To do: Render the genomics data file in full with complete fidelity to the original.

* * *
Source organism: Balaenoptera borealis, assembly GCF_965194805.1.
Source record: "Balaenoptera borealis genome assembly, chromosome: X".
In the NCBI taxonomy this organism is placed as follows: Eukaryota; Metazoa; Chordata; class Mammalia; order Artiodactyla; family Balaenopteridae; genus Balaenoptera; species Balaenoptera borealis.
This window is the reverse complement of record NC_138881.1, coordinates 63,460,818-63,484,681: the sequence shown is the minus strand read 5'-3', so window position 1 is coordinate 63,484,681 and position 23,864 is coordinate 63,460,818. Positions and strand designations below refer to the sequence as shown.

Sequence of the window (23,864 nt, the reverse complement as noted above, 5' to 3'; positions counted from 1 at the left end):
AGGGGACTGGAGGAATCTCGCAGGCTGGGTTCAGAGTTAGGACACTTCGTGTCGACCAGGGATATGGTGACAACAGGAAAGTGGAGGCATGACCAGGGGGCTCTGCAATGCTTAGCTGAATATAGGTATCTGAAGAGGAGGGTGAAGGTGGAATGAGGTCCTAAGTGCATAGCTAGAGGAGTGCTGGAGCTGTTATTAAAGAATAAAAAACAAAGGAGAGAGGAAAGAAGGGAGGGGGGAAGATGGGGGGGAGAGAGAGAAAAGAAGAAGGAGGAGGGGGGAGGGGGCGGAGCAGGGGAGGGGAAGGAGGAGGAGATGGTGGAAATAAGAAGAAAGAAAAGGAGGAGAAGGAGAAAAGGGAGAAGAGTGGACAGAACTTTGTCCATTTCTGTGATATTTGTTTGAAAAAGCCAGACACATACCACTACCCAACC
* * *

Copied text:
Source organism: Balaenoptera borealis, assembly GCF_965194805.1.
Source record: "Balaenoptera borealis genome assembly, chromosome: X".
In the NCBI taxonomy this organism is placed as follows: Eukaryota; Metazoa; Chordata; class Mammalia; order Artiodactyla; family Balaenopteridae; genus Balaenoptera; species Balaenoptera borealis.
This window is the reverse complement of record NC_138881.1, coordinates 63,460,818-63,484,681: the sequence shown is the minus strand read 5'-3', so window position 1 is coordinate 63,484,681 and position 23,864 is coordinate 63,460,818. Positions and strand designations below refer to the sequence as shown.

Sequence of the window (23,864 nt, the reverse complement as noted above, 5' to 3'; positions counted from 1 at the left end):
AGGGGACTGGAGGAATCTCGCAGGCTGGGTTCAGAGTTAGGACACTTCGTGTCGACCAGGGATATGGTGACAACAGGAAAGTGGAGGCATGACCAGGGGGCTCTGCAATGCTTAGCTGAATATAGGTATCTGAAGAGGAGGGTGAAGGTGGAATGAGGTCCTAAGTGCATAGCTAGAGGAGTGCTGGAGCTGTTATTAAAGAATAAAAAACAAAGGAGAGAGGAAAGAAGGGAGGGGGGAAGATGGGGGGGAGAGAGAGAAAAGAAGAAGGAGGAGGGGGGAGGGGGCGGAGCAGGGGAGGGGAAGGAGGAGGAGATGGTGGAAATAAGAAGAAAGAAAAGGAGGAGAAGGAGAAAAGGGAGAAGAGTGGACAGAACTTTGTCCATTTCTGTGATATTTGTTTGAAAAAGCCAGACACATACCACTACCCAACC